COVID-19

For retailers this year, a holiday decorating dilemma

Andy Uhler Nov 24, 2020
Heard on: Marketplace Morning Report
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A festive window display at Macy's Herald Square in New York on Thursday. Will retailers direct more resources to e-commerce this holiday season? Eugene Gologursky/Getty Images for Macy's
COVID-19

For retailers this year, a holiday decorating dilemma

Andy Uhler Nov 24, 2020
A festive window display at Macy's Herald Square in New York on Thursday. Will retailers direct more resources to e-commerce this holiday season? Eugene Gologursky/Getty Images for Macy's
HTML EMBED:
COPY

In a normal year, retailers would be dressing up their stores with holiday-themed window scenes, lights and all the trimmings. 

But this year, with a pandemic, new lockdowns and people ordering online instead of making in-store gift buying a family excursion, what are stores to do?

Decorating a store for the holidays takes time and money. Bob Phibbs, who runs the Retail Doctor consultancy, said businesses are, generally, of two minds about it this year.

“Independents seem to be going stronger with nurturing the customer wonder and amazement,” he said. Think Will Ferrell’s decoration extravaganza in the movie “Elf.”

Other retailers are going cheap and “saying, ‘Oh, people aren’t gonna be here anyway. What difference does it make?’ ” Phibbs said.

Usually, it would make a lot of difference, said branding consultant Denise Lee Yohn. She said decorations help get shoppers in the holiday spirit. But during a pandemic, store owners are grappling with a new question: “Are we being responsible by attracting people to our locations?”

In lieu of big displays, she said, many retailers are diverting resources to giving consumers a virtual holiday experience and making sure their search functions and e-commerce platforms can handle the heavy load.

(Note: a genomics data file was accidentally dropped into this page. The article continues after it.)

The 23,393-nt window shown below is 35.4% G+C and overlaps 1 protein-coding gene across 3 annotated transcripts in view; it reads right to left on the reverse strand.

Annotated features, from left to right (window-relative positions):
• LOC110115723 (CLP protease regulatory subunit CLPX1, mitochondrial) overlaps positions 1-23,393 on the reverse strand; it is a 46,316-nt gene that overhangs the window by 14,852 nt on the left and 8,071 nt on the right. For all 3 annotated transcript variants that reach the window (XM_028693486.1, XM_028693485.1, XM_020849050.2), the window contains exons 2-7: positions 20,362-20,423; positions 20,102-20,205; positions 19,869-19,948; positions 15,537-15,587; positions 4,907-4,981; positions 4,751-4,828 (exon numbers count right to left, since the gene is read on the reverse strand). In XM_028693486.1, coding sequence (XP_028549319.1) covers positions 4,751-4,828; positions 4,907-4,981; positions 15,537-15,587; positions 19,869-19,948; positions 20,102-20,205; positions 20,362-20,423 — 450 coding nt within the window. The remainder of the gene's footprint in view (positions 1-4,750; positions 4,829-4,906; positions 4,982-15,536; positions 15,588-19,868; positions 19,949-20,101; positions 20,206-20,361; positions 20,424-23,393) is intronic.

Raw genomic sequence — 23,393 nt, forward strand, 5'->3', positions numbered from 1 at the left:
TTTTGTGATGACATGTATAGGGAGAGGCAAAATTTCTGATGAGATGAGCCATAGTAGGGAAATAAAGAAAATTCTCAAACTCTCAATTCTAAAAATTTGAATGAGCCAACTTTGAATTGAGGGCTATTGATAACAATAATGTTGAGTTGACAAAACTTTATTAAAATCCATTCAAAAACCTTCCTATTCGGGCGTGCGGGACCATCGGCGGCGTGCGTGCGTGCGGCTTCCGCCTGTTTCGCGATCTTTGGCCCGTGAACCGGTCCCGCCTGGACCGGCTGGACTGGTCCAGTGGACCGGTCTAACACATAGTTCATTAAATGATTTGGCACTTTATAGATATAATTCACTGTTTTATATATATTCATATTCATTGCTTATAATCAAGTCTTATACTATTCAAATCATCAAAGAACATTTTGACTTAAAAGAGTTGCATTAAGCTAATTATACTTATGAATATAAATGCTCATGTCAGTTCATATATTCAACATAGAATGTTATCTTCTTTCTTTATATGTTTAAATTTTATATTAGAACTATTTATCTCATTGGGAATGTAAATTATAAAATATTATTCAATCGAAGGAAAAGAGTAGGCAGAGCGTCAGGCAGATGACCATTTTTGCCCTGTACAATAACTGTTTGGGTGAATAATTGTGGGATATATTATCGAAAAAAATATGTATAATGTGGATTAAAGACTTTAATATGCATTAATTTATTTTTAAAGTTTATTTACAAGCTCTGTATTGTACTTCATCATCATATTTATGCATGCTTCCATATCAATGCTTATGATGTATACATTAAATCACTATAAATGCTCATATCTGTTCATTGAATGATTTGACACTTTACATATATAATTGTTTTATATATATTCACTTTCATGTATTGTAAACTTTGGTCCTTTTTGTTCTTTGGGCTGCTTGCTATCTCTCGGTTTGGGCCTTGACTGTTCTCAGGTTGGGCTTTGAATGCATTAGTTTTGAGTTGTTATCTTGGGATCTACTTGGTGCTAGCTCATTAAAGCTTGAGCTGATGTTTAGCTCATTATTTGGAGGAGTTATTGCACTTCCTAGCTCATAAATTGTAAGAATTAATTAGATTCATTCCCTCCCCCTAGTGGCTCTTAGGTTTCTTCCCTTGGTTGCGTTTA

COVID-19 Economy FAQs

What are the details of President Joe Biden’s coronavirus relief plan?

The $1.9 trillion plan would aim to speed up the vaccine rollout and provide financial help to individuals, states and local governments and businesses. Called the “American Rescue Plan,” the legislative proposal would meet Biden’s goal of administering 100 million vaccines by the 100th day of his administration, while advancing his objective of reopening most schools by the spring. It would also include $1,400 checks for most Americans. Get the rest of the specifics here.

What kind of help can small businesses get right now?

A new round of Paycheck Protection Program loans recently became available for pandemic-ravaged businesses. These loans don’t have to be paid back if rules are met. Right now, loans are open for first-time applicants. And the application has to go through community banking organizations — no big banks, for now, at least. This rollout is designed to help business owners who couldn’t get a PPP loan before.

What does the hiring situation in the U.S. look like as we enter the new year?

New data on job openings and postings provide a glimpse of what to expect in the job market in the coming weeks and months. This time of year typically sees a spike in hiring and job-search activity, says Jill Chapman with Insperity, a recruiting services firm. But that kind of optimistic planning for the future isn’t really the vibe these days. Job postings have been lagging on the job search site Indeed. Listings were down about 11% in December compared to a year earlier.

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